England seal first Six Nations victory in Dublin for a decade
OWEN Farrell kicked England to their first RBS 6 Nations victory over Ireland in Dublin for a decade as Stuart Lancaster's men signalled their title credentials at the Aviva Stadium.
England came through what was, in many ways, the toughest test of their character since Lancaster took charge 13 months ago to sit top of the Six Nations table.
No England side had triumphed in a championship encounter in Dublin since 2003, when Martin Johnson's team destroyed Ireland and went on to win the Grand Slam and the World Cup.
England are now the only side who can complete a Grand Slam in 2013, after opening their campaign with contrasting victories over Scotland and Ireland.
Last week, England ran up 38 points and took their attacking game to a new level to win the Calcutta Cup. Today, under incessant rain, it was what Lancaster calls their "warrior spirit" which shone through in a game of brutal intensity.
England's victory over New Zealand in December was stunning but it was a one-off performance when the team had nothing to lose. Now they shoulder expectations and each week they rise to them.
Two years ago, when England came to the Aviva Stadium chasing a Grand Slam, they failed to match that ferocity and were blown away.
Today they met it head on. Captain Chris Robshaw led from the front to win a deserved man of the match award but he was ably supported by a team of fierce competitors.
Ireland's first attempt at their famed choked tackle failed, when Billy Twelvetrees managed to get to ground and the tacklers were penalised for not rolling away.
Farrell slotted the kick to give England a second-minute lead and in wet conditions he spent a lot of the day putting boot to ball, as did Ireland's Jonathan Sexton.
Handling was difficult and although the dropped balls made for scrappy rugby, it was no less compelling given the brutality of the breakdown battle.
Farrell was fortunate not to be sin-binned for dragging back the Ireland scrum-half Conor Murray after Craig Gilroy had charged down a clearance.
Cian Healy was the next player fortunate to avoid the sin-bin for a clear stamp on the ankle of Dan Cole, sparking a brawl.
Referee Jerome Garces implored "discipline" to the two captains but this match was bubbling on the edge and tempers flared again before the interval, with Donnacha Ryan at the epicentre.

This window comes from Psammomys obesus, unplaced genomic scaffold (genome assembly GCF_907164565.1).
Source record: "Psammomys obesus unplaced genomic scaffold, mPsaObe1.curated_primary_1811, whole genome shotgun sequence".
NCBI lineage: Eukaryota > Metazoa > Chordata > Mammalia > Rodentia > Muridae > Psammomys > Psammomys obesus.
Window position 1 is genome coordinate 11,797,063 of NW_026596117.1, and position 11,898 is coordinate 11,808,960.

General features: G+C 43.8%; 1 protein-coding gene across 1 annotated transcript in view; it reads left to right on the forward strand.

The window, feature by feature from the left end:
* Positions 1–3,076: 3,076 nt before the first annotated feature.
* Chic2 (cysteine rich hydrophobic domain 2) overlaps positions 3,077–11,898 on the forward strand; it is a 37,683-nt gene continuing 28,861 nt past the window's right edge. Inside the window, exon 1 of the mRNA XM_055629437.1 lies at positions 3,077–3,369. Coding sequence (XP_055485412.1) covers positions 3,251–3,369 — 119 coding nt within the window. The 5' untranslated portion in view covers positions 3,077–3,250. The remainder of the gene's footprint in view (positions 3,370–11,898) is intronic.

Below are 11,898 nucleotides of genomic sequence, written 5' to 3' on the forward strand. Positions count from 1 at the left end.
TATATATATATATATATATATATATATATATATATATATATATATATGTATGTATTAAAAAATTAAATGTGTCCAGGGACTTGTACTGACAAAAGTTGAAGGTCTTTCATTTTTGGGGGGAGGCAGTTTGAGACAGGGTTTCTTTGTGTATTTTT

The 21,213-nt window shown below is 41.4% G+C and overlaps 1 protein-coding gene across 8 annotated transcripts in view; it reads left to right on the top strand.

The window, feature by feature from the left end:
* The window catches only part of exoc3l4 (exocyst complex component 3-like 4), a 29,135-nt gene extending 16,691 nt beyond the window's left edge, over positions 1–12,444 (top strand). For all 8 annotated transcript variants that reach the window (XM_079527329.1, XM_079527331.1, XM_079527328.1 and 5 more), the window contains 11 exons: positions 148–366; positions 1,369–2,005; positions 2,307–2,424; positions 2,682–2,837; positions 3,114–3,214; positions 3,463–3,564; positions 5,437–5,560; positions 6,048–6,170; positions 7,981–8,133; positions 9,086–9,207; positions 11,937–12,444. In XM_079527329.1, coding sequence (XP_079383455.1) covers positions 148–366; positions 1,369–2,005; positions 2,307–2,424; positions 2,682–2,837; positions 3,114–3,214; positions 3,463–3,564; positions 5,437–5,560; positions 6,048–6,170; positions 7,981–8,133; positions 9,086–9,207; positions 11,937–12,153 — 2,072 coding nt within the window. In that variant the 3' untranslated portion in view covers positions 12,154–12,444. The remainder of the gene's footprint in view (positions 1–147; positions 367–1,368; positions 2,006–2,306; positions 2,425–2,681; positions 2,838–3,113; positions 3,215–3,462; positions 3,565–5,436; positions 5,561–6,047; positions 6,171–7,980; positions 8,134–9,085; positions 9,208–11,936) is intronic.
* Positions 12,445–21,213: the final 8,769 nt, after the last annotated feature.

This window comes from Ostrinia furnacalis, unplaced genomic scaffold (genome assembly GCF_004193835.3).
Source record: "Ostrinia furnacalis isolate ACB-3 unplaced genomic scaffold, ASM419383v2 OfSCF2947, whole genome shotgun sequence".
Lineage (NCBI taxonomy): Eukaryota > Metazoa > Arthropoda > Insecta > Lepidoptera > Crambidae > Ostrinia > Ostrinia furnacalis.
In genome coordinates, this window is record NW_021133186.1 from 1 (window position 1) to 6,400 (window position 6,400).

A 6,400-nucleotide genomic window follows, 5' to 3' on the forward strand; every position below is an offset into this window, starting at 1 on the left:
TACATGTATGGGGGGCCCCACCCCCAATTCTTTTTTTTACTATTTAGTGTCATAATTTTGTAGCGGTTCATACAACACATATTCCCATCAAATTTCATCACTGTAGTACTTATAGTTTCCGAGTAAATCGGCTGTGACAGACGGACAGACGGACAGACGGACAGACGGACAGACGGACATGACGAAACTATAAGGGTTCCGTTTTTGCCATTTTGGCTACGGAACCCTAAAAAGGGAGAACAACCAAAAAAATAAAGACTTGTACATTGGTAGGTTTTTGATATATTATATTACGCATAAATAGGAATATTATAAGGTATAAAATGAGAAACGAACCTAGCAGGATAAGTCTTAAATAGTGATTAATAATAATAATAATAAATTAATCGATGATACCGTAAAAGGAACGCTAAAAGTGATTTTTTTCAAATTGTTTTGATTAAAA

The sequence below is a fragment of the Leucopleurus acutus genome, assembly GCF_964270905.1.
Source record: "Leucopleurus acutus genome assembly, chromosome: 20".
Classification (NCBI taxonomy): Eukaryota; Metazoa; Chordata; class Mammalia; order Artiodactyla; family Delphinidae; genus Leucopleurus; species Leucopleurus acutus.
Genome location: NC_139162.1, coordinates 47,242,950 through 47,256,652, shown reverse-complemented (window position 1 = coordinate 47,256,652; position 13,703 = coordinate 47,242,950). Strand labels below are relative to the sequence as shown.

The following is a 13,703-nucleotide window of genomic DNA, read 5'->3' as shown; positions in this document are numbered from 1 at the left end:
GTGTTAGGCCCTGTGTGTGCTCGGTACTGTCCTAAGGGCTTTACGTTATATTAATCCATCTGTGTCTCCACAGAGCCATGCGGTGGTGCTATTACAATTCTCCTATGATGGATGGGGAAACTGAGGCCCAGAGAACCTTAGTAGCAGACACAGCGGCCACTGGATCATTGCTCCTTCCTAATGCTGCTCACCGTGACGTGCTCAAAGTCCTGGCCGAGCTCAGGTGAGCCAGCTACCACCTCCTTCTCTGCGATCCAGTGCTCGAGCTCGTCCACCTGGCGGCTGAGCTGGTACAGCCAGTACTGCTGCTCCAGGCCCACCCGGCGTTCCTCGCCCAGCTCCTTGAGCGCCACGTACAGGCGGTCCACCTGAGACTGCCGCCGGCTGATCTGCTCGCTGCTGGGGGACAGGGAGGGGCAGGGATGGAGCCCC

Twice Ireland attacked down the blindside through Keith Earls, who had been sent on for the injured Simon Zebo, but the hosts were struggling to retain the ball in contact.
A knock-on from Mike McCarthy cost them a promising attacking position after Brian O'Driscoll's tantalisingly flat pass to Earls had launched a blistering break.
England capitalised on that let-off with Farrell ignoring the whistles to land a second penalty after Ryan had been spotted coming in from the side.
It was a sucker punch to Ireland, who had been on top but had nothing to show for their exertions.
Ireland then lost Sexton to a hamstring injury and they could have been further behind at the interval when his replacement, Ronan O'Gara, was penalised for holding on after an excellent tackle from Joe Marler but Farrell pushed the kick wide.
The Irish scrum began to get on top after the break, winning penalties at consecutive set-pieces allowing O'Gara to kick his side onto the board.
Courtney Lawes, Manu Tuilagi and then Dylan Hartley were sent on as England sought to halt Ireland's growing momentum by upping the intensity.
James Haskell was sin-binned for kicking the ball away as he wriggled out of a ruck and O'Gara landed his second shot at goal to draw Ireland level just before the hour mark.
It was a decisive period, but not in the usual way. England were a man down but refused to go into their shells and were rewarded for it, scoring six points while Haskell was off the field.
Farrell stabbed a grubber kick deep into the Irish 22 and Rob Kearney was forced to concede the lineout under pressure from the excellent Mike Brown and Chris Ashton.
Ben Youngs tried a little chip ahead which bounced too awkwardly for Tuilagi to gather behind the Irish try-line but England had the penalty and Farrell converted to regain the lead.
Lawes then chopped down Kearney and Brown, chasing up his own kick ahead, was straight in over the top to earn another penalty which Farrell slotted from the same position.
O'Gara was struggling to impose himself. He had already scuffed two kicks to touch when he pushed a penalty shot wide of the posts, spurning a route back into the game for Ireland.